Fantasy, nonsense and preposterous over-simplification are cheerfully jumbled up in this cartoon. But the bold statement of a truth we already know comes power- fully through: if we use our nuclear

"One step, and I shoot!"

weapons, we die.

But then just begin to list the tangled associations one has with a menacing bear. From Goldilocks through to Daniel Boone, the way is long and intricate, yet all this is the potential contained in Vicky's 'H I THERE, FELLER HIYA,GUYS,.."

brilliant scratchy lines. That and much more if we continue. For what horrors the Image of a man blowing his own brains out sends shuddering through our imagination, and what anger is summoned up from our unconscious against a suicide who is pre- pared to take us with him?

In fact, there is also something out- rageously unfair about this cartoon, for in real life the whole point is that the bear too Is threatened with annihilation. We know that, and the Defence Minister knows that; the cartoon raises the chilling question, does the shambling bear know it? We do not often analyse cartoons consciously in this way. But as we relish the joke and take the point, the imagery works on us never- theless. It is this unobtrusive density that gives the best political cartoons their strength.

It took me a long time to realise this essential point about political cartoons. They are not manifestoes or in any way suited to the presentation of subtle argu- ments. They are fancies or free associa- tions shared by the artist with the readers. Just as the cartoonist may play, as it were, on the unconscious mind of the reader, his own unconscious is also at work. Recently I did a drawing of Mr Kinnock on a visit to the USA. I showed him to be very small surrounded by a forest of huge, striding legs. He was trying in vain to attract the attention of the towering, busy Americans by calling out in a friendly way: 'Hi there, fellers . . . Hiya guys . . . I meant to show that the Americans were not all that interested in him. But a friend interpreted the cartoon back to me. He said, 'I liked your Reagan/Julius Caesar cartoon'. I didn't know what he was talking about. He said, 'The one that showed Kinnock in the States — you know, "We petty men walk under his huge legs, and peep about to find ourselves dishonourable graves." ' I had not meant to express the view that the USA is a bit too big and influential or that Mr Kinnock, Cassius-like, was chal- lenging the President's omnipotence. Yet that meaning was there too and I was delighted to have it pointed out to me. The problems that face cartoonists are con- cerned with how to simplify the comment and then how to draw it in a way that allows free-association to enrich it. For this reason I never like editorial conferences about cartoons and never show roughs to my editors as some cartoonists do, because conferences and discussions will tend to elaborate views and opinions instead of paring them down. When readers write in with suggestions for cartoons they are invariably too compli- cated. They say . . . 'I'd like to see a cartoon based on the famous game of bowls played by Sir Francis Drake at Plymouth. The bowls could be marked unemployed, economic crisis, inner city decay, and Drake, shown as the Minister of Defence, should have just thrown a bowl marked "defence cuts" at his opponent who is the shadow minister, who is . . and so on. It would take a week to draw, take up a whole page and need an hour to read.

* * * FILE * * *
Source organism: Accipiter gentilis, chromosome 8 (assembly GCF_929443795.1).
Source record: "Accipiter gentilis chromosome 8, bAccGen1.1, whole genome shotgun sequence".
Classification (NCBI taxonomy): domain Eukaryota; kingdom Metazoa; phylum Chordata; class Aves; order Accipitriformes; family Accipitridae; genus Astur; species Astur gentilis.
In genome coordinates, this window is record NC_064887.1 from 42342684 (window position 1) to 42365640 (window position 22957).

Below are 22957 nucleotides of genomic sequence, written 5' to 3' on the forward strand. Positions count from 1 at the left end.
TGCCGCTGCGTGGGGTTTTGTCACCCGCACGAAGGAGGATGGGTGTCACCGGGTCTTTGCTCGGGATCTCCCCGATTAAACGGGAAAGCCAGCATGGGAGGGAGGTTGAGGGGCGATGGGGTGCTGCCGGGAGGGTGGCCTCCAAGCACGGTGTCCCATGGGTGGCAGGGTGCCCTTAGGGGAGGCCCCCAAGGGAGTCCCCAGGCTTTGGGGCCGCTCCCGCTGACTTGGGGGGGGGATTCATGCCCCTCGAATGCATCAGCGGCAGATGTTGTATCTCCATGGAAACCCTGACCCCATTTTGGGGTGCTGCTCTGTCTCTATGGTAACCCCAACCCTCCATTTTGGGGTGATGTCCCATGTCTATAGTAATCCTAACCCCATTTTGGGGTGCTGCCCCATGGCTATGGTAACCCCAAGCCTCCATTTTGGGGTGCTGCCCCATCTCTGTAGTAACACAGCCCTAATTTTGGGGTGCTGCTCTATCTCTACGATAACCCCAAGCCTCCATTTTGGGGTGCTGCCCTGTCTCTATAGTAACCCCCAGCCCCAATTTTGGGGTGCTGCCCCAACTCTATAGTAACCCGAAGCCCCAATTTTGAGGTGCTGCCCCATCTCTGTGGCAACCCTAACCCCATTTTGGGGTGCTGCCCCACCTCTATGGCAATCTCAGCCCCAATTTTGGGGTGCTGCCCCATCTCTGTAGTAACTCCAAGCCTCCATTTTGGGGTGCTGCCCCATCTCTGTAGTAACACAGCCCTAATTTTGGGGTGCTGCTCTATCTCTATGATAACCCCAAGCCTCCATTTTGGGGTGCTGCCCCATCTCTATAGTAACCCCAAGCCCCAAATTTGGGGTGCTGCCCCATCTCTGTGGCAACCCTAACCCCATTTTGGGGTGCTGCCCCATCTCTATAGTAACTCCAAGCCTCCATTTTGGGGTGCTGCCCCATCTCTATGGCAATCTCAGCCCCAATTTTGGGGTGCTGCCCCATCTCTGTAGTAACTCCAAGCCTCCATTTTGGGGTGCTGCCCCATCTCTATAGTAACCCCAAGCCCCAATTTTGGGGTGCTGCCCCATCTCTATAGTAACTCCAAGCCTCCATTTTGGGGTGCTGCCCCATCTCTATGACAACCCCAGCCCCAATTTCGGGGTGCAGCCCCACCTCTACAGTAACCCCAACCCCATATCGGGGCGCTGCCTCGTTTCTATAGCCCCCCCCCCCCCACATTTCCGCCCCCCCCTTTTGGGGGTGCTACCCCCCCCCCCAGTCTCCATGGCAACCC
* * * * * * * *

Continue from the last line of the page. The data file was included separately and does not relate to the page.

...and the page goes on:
This is what all my first efforts were like. Luckily, round about this time, as I strug- gled each day to encapsulate short histories of the world in a space about four and a half inches deep across four columns. I was given some advice by Colin Welch, who was then Deputy Editor of the pally Telegraph where I worked. Twenty years later the sense of what he said still guides every drawing I do. 'Your work is too earthbound,' he said. 'In the world created by cartoons there is no need to obey the rules of perspective, logic or gravity; no need to be historically accurate or consistent — absolutely anything can happen . . . I felt I'd been told to go out and play, and in the paradoxical way in which something may be achieved once you stop trying too hard to do it, I began to find cartooning easier.

The notion that a cartoon might have a fantastical element to it, could be based on the logic of dreams, and could even gain from it, at once began to affect the actual drawing. I saw that each representation of a politician did not have to be a portrait or even in any ordinary sense a likeness. Caricatures could be pared down, could evolve into a sophisticated hieroglyph.

Herbert Morrison once asked Vicky `Why do you always draw me with such thin legs?' Vicky replied, 'To save ink.'

But the way to a good hieroglyph is hard. Artists frequently experience the frustration of being unable to recapture in a finished work the vigour and accuracy of the preparatory sketches. I always prefer the sketches in my notepad to the com- pleted art work. I try to solve the problem by drawing fast. The catch is the faster you draw the less accurate you become.